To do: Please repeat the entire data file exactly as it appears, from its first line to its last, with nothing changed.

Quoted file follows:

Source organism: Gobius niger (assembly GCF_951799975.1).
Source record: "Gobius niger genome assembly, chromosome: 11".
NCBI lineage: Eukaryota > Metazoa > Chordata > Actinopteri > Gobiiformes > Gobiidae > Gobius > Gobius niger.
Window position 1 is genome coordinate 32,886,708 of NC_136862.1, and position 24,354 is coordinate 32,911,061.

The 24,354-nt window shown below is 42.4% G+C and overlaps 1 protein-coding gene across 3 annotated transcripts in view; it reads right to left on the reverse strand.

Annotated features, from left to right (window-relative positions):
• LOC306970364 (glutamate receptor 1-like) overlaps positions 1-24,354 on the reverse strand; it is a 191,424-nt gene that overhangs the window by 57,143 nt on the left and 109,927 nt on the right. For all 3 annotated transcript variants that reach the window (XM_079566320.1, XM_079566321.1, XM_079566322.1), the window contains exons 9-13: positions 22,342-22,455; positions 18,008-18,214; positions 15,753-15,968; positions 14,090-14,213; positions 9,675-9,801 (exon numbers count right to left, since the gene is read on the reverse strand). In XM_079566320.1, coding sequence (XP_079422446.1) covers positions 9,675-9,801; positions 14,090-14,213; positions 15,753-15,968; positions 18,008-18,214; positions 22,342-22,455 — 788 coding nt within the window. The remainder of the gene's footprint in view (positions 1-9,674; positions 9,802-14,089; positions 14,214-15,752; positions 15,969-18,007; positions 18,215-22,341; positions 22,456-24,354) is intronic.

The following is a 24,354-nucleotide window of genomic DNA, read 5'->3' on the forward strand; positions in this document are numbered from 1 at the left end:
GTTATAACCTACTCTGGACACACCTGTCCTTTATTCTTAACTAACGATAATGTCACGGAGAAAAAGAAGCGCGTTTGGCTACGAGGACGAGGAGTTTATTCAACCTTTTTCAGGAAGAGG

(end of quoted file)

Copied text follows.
Source organism: Gobius niger (assembly GCF_951799975.1).
Source record: "Gobius niger genome assembly, chromosome: 11".
NCBI lineage: Eukaryota > Metazoa > Chordata > Actinopteri > Gobiiformes > Gobiidae > Gobius > Gobius niger.
Window position 1 is genome coordinate 32,886,708 of NC_136862.1, and position 24,354 is coordinate 32,911,061.

The 24,354-nt window shown below is 42.4% G+C and overlaps 1 protein-coding gene across 3 annotated transcripts in view; it reads right to left on the reverse strand.

Annotated features, from left to right (window-relative positions):
• LOC306970364 (glutamate receptor 1-like) overlaps positions 1-24,354 on the reverse strand; it is a 191,424-nt gene that overhangs the window by 57,143 nt on the left and 109,927 nt on the right. For all 3 annotated transcript variants that reach the window (XM_079566320.1, XM_079566321.1, XM_079566322.1), the window contains exons 9-13: positions 22,342-22,455; positions 18,008-18,214; positions 15,753-15,968; positions 14,090-14,213; positions 9,675-9,801 (exon numbers count right to left, since the gene is read on the reverse strand). In XM_079566320.1, coding sequence (XP_079422446.1) covers positions 9,675-9,801; positions 14,090-14,213; positions 15,753-15,968; positions 18,008-18,214; positions 22,342-22,455 — 788 coding nt within the window. The remainder of the gene's footprint in view (positions 1-9,674; positions 9,802-14,089; positions 14,214-15,752; positions 15,969-18,007; positions 18,215-22,341; positions 22,456-24,354) is intronic.

The following is a 24,354-nucleotide window of genomic DNA, read 5'->3' on the forward strand; positions in this document are numbered from 1 at the left end:
GTTATAACCTACTCTGGACACACCTGTCCTTTATTCTTAACTAACGATAATGTCACGGAGAAAAAGAAGCGCGTTTGGCTACGAGGACGAGGAGTTTATTCAACCTTTTTCAGGAAGAGG